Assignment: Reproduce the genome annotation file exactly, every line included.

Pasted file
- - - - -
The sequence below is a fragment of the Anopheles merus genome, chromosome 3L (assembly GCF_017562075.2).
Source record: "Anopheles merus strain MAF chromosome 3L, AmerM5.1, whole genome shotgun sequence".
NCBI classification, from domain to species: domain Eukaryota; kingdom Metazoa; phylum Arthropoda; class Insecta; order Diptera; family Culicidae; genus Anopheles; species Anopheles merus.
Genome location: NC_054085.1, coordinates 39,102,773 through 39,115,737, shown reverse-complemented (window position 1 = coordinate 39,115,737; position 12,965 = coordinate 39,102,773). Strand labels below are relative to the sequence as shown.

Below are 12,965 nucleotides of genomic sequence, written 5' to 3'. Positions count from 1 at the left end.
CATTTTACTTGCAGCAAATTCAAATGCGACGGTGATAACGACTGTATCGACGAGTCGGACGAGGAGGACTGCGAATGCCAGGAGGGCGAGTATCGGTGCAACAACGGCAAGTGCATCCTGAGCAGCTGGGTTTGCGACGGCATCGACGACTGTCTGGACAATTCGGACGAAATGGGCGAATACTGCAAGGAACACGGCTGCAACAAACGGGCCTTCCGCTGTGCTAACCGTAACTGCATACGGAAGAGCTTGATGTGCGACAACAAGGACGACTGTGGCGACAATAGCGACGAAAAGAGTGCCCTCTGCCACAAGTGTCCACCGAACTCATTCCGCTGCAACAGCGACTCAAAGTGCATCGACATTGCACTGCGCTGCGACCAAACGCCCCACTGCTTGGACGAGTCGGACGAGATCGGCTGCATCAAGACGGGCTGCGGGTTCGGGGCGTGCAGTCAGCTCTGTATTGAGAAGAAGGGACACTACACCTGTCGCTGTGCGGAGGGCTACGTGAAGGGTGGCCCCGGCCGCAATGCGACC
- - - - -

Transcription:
The sequence below is a fragment of the Anopheles merus genome, chromosome 3L (assembly GCF_017562075.2).
Source record: "Anopheles merus strain MAF chromosome 3L, AmerM5.1, whole genome shotgun sequence".
NCBI classification, from domain to species: domain Eukaryota; kingdom Metazoa; phylum Arthropoda; class Insecta; order Diptera; family Culicidae; genus Anopheles; species Anopheles merus.
Genome location: NC_054085.1, coordinates 39,102,773 through 39,115,737, shown reverse-complemented (window position 1 = coordinate 39,115,737; position 12,965 = coordinate 39,102,773). Strand labels below are relative to the sequence as shown.

Below are 12,965 nucleotides of genomic sequence, written 5' to 3'. Positions count from 1 at the left end.
CATTTTACTTGCAGCAAATTCAAATGCGACGGTGATAACGACTGTATCGACGAGTCGGACGAGGAGGACTGCGAATGCCAGGAGGGCGAGTATCGGTGCAACAACGGCAAGTGCATCCTGAGCAGCTGGGTTTGCGACGGCATCGACGACTGTCTGGACAATTCGGACGAAATGGGCGAATACTGCAAGGAACACGGCTGCAACAAACGGGCCTTCCGCTGTGCTAACCGTAACTGCATACGGAAGAGCTTGATGTGCGACAACAAGGACGACTGTGGCGACAATAGCGACGAAAAGAGTGCCCTCTGCCACAAGTGTCCACCGAACTCATTCCGCTGCAACAGCGACTCAAAGTGCATCGACATTGCACTGCGCTGCGACCAAACGCCCCACTGCTTGGACGAGTCGGACGAGATCGGCTGCATCAAGACGGGCTGCGGGTTCGGGGCGTGCAGTCAGCTCTGTATTGAGAAGAAGGGACACTACACCTGTCGCTGTGCGGAGGGCTACGTGAAGGGTGGCCCCGGCCGCAATGCGACC